The same is for those on the other side of the world.  For us, wealth is shown through vacations you take abroad, coming back with a great tan whilst those who cannot afford to travel still have their indigenous skin colour.

This belief has transitioned over time and whilst it could have faded out it is driven further with the help from marketing and advertisers in Asia like Nivea, for example, whom will scream from the roof tops with their flash advertising about how great it is to have pure white skin, whilst on the other side of the world Nivea will scream how it's all about having that bronze glow.

A friend of mine, who whilst not being born in Asia was of Asian decent felt the need to follow this trend.  She often tried to whiten her skin, wore false contacts to colour her eyes.  All this to be different.  She needn't had to.  She was beautiful, intelligent and smart and just needed to be reminded of that.  I have another friend who is English that tries so hard to be brown.  Absorbing every ounce of sunlight that is available to them or using tanning salons.  Two people trying so hard to be the other.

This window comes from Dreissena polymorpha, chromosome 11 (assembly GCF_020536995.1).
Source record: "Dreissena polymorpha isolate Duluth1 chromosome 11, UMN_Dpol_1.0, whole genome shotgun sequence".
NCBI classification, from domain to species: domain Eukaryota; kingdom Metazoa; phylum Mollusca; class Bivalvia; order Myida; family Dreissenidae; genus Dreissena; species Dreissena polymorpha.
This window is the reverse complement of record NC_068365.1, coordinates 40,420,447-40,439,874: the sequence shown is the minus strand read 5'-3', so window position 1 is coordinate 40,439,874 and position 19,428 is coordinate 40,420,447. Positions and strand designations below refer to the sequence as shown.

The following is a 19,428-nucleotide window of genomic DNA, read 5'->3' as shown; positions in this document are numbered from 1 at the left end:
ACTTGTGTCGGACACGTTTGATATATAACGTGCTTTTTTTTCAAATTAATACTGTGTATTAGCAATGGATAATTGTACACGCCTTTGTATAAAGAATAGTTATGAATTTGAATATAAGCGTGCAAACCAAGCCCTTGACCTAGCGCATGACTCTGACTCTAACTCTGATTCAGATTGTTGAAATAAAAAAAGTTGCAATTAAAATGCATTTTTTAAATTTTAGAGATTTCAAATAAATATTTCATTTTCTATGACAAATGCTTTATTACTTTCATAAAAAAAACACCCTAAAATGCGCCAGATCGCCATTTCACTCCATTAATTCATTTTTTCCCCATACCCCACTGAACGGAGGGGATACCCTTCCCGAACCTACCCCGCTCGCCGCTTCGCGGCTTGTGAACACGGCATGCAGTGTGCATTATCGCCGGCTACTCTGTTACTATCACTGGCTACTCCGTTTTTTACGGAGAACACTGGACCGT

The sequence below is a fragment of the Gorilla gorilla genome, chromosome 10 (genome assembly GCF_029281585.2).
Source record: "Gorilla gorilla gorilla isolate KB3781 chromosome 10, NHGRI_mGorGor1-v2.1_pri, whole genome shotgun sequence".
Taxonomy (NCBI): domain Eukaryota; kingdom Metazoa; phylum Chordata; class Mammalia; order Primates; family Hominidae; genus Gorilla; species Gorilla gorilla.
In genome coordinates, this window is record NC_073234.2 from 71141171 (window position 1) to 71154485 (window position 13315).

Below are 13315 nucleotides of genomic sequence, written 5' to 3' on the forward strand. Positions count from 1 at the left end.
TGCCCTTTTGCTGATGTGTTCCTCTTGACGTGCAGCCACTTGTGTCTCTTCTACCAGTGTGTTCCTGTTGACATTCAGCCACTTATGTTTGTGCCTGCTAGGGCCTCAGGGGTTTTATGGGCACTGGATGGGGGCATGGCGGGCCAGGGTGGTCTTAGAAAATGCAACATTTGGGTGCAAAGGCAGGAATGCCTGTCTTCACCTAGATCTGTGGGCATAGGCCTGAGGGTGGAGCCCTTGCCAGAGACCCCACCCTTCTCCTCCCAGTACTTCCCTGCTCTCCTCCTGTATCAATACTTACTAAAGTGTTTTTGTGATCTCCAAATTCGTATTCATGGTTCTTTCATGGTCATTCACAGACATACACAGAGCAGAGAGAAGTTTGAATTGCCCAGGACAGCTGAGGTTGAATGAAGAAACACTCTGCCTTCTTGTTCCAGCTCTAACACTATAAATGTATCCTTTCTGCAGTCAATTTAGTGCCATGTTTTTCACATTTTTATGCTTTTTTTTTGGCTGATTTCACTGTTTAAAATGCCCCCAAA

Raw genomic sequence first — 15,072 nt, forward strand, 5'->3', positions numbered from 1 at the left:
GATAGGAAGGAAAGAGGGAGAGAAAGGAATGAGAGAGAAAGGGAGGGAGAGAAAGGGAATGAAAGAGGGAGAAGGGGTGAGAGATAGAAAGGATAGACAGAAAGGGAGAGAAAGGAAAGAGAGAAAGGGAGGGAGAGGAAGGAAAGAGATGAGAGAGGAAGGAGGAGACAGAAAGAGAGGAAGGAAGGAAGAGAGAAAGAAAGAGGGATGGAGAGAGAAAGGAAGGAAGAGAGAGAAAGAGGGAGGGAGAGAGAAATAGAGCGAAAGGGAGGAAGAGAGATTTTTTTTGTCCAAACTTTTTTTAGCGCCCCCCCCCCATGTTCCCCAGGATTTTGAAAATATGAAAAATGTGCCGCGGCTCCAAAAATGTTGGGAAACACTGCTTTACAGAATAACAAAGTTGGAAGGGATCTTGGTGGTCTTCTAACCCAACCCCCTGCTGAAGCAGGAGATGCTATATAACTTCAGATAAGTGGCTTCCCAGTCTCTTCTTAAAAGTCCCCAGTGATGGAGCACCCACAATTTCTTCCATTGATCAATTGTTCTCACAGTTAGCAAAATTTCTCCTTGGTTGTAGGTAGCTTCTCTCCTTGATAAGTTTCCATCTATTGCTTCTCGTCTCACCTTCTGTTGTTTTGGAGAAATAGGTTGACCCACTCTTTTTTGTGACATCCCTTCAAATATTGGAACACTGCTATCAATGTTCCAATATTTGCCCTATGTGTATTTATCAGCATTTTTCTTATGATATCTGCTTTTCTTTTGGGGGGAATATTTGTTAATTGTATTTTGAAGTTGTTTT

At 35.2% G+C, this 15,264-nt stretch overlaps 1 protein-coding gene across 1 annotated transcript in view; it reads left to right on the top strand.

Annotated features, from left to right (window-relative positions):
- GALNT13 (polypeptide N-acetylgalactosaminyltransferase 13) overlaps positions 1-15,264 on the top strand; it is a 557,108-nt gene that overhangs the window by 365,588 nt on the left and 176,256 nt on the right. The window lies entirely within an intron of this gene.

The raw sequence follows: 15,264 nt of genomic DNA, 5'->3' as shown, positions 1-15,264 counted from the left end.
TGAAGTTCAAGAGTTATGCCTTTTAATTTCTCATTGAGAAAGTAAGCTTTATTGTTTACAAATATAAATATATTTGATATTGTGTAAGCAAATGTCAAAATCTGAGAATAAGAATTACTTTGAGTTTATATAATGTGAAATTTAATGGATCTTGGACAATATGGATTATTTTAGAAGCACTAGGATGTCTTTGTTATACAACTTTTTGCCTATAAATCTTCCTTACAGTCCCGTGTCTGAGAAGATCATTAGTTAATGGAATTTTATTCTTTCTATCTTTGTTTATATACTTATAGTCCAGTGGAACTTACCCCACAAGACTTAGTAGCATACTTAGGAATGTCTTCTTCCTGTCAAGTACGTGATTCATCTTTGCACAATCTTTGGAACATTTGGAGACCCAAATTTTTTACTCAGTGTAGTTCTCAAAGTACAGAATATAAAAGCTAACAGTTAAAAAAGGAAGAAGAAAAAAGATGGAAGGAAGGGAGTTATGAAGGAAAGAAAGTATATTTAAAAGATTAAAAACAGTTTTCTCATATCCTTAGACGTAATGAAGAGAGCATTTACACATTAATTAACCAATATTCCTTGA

Whilst everyone is not trying to be like the other or trying to be different this is one of the things that makes me realise how we are all the same.  We all share the same dreams and desires, go through the same problems and turmoil.  Yet on other smaller bizarre things we can be very different.

Take Color for example.

I take for granted the luxury I have of being a native English speaker.  I don't have the difficult challenges of learning it as second language - but yet speaking English to another English speaker can be quite different.  

A close American friend often asks me to say certain words in English as they are pronounced so different to her own and we both mock each other for our own vernacular and the way we spell things.  The way I use trolley (to denote shopping cart), chips (instead of fries), cinema (for movie theatre),  petrol (instead of gas), and Autumn (instead of fall).